Sean Dietrich published an article today titled "Fat Girls", and while he makes one extremely excellent point, ("A woman is a hell of a lot more than a body.") I have some serious issues with some of the other things he says (although I understand what he is trying to say, and the goodness of heart that drove him to attempt to articulate it).
There are two tightly entwined things that need unpacking the article: his declaration of what is beautiful, and his declaration that a five-year-old-girl is "not fat".
Let's start with what is beautiful. My main problem is that in his essay, Dietrich uses the classic, "Beauty Is On The Inside!" (BIOTI) argument, by substituting the word "beauty" for "character". The BIOTI argument comes from mistaking "beautiful" for "valuable", as is often the case for objects. And I understand why he makes this connection- it's something our culture shoves down our throats from every angle, that your worth as a female comes down to your physical attractiveness, and if you aren't beautiful, you aren't as valuable as someone who is. But that doesn't actually make it true, any more than calling peanut butter "almond butter" is going to keep someone with a peanut allergy from going into anaphylactic shock. Because you are a person, and not an object, you have value whether you are physically beautiful or not- and that's something we as a society need to work harder at internalizing. Because BIOTI is blatantly false- beauty is on the outside; character is on the inside- and children, who are not stupid, can clearly see that.
Now let's take a moment to talk about the word "fat". What does "fat" actually mean? I turned to my good friend Google, who gave me (among other definitions) "having a large amount of excess flesh." That's right- fat is a nice, neutral adjective, with no moral worth attached. Nowhere in the definition of "fat" is there the word "ugly" or "stupid" or "lazy" or "worthless" or even "not beautiful". Nowhere. "Fat" is not actually a pejorative, and we need to stop treating it like one.
It's something I've had to consciously work on, myself. There was a time in my life when I was fat. Many people (who love me and don't want me to "talk bad" about myself) are quick to assure me that no, I wasn't fat- but I was, and I say that with no shame. I was about 10 sizes larger than I should have been at that time (hello excess flesh). I was also beautiful and smart and funny. I lost that excess flesh and became skinny. I was still beautiful and smart and funny. I gained some of the weight back, and was still beautiful and smart and funny. I could go on, but I think you get the point- the amount of flesh I carry (excess or not) has nothing to do with my physical beauty- or my worth as a person.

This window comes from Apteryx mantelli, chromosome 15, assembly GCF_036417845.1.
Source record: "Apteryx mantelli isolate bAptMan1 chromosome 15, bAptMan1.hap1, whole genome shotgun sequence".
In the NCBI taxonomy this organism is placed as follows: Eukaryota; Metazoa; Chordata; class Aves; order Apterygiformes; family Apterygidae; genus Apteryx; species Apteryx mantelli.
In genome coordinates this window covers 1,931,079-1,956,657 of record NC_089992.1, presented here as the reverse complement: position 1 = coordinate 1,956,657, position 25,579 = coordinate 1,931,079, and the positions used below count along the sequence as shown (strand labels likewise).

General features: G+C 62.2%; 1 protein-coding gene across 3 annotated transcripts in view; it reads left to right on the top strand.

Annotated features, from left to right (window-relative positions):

Because we unconsciously equate "beautiful" with "worthwhile", when someone tells our daughters, "You're not pretty," what we hear is, "You're not valuable", and because of course our daughters are valuable, we rush to reassure them, "You are beautiful! Look at how nice you are to Susan! Look at how you help your brother with his chores!" Which is, in a completely unintentional way, reinforcing in our daughters' minds that only beautiful people are worth loving- and again, they can see for themselves that BIOTI is not true.
Those girls and women Dietrich mentioned? In spite of his use of the word "beauty", we have no way of knowing if they're beautiful or not. But he illustrates their character for us; he indicates that they are strong, loving, determined, compassionate, kind, generous, brave- and valuable. So it doesn't matter if they're "beautiful" or if they're "fat" or if they're "left-handed"; those are descriptive words that tell us nothing about their value as people. The words "kind" and "generous" and "brave" tell us who they are. Because, as Dietrich so flatly states, "A woman is a hell of a lot more than a body."
So maybe that five-year-old who got called fat, is fat. And- radical concept here- that's okay. If she is a healthy, happy, well-adjusted little girl, who gives a rat's ass is she's fat or skinny or freckled or near-sighted or any other valueless descriptor word? And rather than rushing to reassure her that she's "not fat" (and is therefore valuable!), maybe we should teach her to look whoever called her fat in the eye and say, "What of it?"
(One last thing- "fat" is just a descriptive term, neither good nor bad, but "lard-ass"? "Lard-ass" is not neutral, and therefore no one is a "lard-ass", no matter how much excess flesh they carry. Even if they are physically repulsive, even if they are the world's biggest jerk, they're still not a "lard-ass", because again, your physical shell has nothing to do with your character- and vice versa. If someone's pissing you off by being a horrible human being, you need to focus your commentary on that, and not on how they look [even if they look like a deranged Cheeto]. And if someone calls you a lard-ass, you know that they're too immature to articulate their actual problem with you [or, more likely, themselves], and you can safely ignore them.)